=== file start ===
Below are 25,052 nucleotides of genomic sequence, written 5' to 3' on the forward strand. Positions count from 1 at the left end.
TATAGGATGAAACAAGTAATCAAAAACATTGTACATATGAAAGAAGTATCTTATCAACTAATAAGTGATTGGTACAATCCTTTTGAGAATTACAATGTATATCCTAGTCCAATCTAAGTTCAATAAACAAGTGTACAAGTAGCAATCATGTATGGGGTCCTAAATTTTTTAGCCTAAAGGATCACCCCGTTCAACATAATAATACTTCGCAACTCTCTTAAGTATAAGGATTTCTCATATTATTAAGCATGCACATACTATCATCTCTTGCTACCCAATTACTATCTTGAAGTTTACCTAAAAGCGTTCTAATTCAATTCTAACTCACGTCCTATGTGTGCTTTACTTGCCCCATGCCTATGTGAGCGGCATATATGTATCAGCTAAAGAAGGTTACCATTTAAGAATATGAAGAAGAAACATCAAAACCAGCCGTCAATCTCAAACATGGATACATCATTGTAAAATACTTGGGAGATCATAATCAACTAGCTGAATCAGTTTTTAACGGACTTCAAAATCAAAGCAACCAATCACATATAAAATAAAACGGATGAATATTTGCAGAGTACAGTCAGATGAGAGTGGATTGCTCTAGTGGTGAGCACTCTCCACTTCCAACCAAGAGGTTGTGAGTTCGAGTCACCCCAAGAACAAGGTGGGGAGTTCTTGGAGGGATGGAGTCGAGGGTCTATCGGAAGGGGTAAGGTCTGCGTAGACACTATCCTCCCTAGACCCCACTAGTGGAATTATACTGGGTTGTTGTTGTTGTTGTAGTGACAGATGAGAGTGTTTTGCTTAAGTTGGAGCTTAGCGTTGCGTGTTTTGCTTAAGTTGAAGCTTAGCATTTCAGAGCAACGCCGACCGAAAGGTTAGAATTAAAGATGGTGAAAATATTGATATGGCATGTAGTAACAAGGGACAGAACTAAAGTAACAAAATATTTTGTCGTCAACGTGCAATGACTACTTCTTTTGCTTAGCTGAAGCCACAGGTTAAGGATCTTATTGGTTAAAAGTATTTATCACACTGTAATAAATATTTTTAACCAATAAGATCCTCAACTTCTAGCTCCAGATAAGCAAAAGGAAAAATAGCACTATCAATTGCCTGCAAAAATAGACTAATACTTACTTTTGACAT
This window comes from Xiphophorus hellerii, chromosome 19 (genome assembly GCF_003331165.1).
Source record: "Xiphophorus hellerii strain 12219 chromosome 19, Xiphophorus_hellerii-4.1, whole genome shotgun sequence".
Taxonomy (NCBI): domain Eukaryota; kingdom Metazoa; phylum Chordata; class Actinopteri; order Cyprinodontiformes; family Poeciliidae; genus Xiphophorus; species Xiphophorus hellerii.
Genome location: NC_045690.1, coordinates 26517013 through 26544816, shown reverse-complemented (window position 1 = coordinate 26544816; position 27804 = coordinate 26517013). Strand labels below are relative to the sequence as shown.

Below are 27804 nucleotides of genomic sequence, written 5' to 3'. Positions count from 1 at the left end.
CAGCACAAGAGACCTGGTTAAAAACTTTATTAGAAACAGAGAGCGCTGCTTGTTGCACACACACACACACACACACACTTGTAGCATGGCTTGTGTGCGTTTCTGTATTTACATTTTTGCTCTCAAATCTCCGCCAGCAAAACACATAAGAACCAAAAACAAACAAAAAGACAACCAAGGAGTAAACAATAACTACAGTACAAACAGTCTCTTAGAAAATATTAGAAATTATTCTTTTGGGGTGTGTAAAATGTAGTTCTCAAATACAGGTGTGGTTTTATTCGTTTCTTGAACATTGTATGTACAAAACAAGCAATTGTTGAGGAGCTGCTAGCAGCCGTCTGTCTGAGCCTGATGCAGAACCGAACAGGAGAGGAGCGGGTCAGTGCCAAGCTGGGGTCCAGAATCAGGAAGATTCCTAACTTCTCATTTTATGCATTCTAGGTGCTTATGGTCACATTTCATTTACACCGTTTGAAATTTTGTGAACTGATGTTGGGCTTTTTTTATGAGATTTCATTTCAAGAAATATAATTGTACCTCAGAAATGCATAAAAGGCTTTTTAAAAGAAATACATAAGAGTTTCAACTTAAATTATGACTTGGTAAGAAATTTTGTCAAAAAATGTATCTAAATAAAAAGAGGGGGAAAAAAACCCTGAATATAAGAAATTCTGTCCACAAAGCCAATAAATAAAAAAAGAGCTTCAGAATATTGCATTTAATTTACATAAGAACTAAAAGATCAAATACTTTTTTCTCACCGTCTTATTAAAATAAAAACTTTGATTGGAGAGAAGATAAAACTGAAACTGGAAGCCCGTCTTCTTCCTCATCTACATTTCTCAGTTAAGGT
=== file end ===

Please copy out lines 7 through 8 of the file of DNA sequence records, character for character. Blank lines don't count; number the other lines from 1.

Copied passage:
Below are 27804 nucleotides of genomic sequence, written 5' to 3'. Positions count from 1 at the left end.
CAGCACAAGAGACCTGGTTAAAAACTTTATTAGAAACAGAGAGCGCTGCTTGTTGCACACACACACACACACACACACTTGTAGCATGGCTTGTGTGCGTTTCTGTATTTACATTTTTGCTCTCAAATCTCCGCCAGCAAAACACATAAGAACCAAAAACAAACAAAAAGACAACCAAGGAGTAAACAATAACTACAGTACAAACAGTCTCTTAGAAAATATTAGAAATTATTCTTTTGGGGTGTGTAAAATGTAGTTCTCAAATACAGGTGTGGTTTTATTCGTTTCTTGAACATTGTATGTACAAAACAAGCAATTGTTGAGGAGCTGCTAGCAGCCGTCTGTCTGAGCCTGATGCAGAACCGAACAGGAGAGGAGCGGGTCAGTGCCAAGCTGGGGTCCAGAATCAGGAAGATTCCTAACTTCTCATTTTATGCATTCTAGGTGCTTATGGTCACATTTCATTTACACCGTTTGAAATTTTGTGAACTGATGTTGGGCTTTTTTTATGAGATTTCATTTCAAGAAATATAATTGTACCTCAGAAATGCATAAAAGGCTTTTTAAAAGAAATACATAAGAGTTTCAACTTAAATTATGACTTGGTAAGAAATTTTGTCAAAAAATGTATCTAAATAAAAAGAGGGGGAAAAAAACCCTGAATATAAGAAATTCTGTCCACAAAGCCAATAAATAAAAAAAGAGCTTCAGAATATTGCATTTAATTTACATAAGAACTAAAAGATCAAATACTTTTTTCTCACCGTCTTATTAAAATAAAAACTTTGATTGGAGAGAAGATAAAACTGAAACTGGAAGCCCGTCTTCTTCCTCATCTACATTTCTCAGTTAAGGT